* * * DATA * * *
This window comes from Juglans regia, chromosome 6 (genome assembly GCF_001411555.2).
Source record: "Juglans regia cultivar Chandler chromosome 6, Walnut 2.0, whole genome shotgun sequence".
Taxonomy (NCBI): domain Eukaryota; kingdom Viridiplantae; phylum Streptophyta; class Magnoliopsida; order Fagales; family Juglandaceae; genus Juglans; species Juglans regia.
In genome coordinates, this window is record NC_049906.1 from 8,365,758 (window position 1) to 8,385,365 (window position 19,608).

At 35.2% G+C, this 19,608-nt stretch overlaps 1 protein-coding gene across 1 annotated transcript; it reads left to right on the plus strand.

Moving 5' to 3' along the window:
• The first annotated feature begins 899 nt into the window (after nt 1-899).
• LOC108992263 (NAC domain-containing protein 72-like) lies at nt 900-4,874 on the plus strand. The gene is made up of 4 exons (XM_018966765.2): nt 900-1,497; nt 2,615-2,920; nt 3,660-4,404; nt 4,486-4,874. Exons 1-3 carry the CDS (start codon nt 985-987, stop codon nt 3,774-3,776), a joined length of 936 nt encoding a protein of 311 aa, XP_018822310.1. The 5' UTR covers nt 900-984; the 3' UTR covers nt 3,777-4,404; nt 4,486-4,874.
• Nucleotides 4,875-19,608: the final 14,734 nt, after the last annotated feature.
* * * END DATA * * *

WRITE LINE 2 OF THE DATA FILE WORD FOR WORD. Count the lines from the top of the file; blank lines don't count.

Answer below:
Source record: "Juglans regia cultivar Chandler chromosome 6, Walnut 2.0, whole genome shotgun sequence".